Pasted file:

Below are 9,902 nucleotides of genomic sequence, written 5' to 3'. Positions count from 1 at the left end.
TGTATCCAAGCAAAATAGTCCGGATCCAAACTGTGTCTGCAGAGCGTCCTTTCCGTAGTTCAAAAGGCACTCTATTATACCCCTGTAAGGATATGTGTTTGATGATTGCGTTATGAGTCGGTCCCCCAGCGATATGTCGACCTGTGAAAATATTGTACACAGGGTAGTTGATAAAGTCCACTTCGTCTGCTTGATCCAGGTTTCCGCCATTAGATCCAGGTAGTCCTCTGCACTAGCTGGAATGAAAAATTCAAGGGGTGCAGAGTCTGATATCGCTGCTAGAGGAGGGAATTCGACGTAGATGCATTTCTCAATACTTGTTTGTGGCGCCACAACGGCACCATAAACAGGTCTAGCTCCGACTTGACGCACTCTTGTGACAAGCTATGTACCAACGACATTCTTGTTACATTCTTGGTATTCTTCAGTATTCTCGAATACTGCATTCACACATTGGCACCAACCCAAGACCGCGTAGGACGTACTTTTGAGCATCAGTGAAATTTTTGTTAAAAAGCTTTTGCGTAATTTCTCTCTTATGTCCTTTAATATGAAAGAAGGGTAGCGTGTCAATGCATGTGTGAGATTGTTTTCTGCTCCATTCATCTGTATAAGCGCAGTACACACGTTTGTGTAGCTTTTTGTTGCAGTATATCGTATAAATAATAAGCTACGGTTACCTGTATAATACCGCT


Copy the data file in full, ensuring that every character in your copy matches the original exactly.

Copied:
Below are 9,902 nucleotides of genomic sequence, written 5' to 3'. Positions count from 1 at the left end.
TGTATCCAAGCAAAATAGTCCGGATCCAAACTGTGTCTGCAGAGCGTCCTTTCCGTAGTTCAAAAGGCACTCTATTATACCCCTGTAAGGATATGTGTTTGATGATTGCGTTATGAGTCGGTCCCCCAGCGATATGTCGACCTGTGAAAATATTGTACACAGGGTAGTTGATAAAGTCCACTTCGTCTGCTTGATCCAGGTTTCCGCCATTAGATCCAGGTAGTCCTCTGCACTAGCTGGAATGAAAAATTCAAGGGGTGCAGAGTCTGATATCGCTGCTAGAGGAGGGAATTCGACGTAGATGCATTTCTCAATACTTGTTTGTGGCGCCACAACGGCACCATAAACAGGTCTAGCTCCGACTTGACGCACTCTTGTGACAAGCTATGTACCAACGACATTCTTGTTACATTCTTGGTATTCTTCAGTATTCTCGAATACTGCATTCACACATTGGCACCAACCCAAGACCGCGTAGGACGTACTTTTGAGCATCAGTGAAATTTTTGTTAAAAAGCTTTTGCGTAATTTCTCTCTTATGTCCTTTAATATGAAAGAAGGGTAGCGTGTCAATGCATGTGTGAGATTGTTTTCTGCTCCATTCATCTGTATAAGCGCAGTACACACGTTTGTGTAGCTTTTTGTTGCAGTATATCGTATAAATAATAAGCTACGGTTACCTGTATAATACCGCT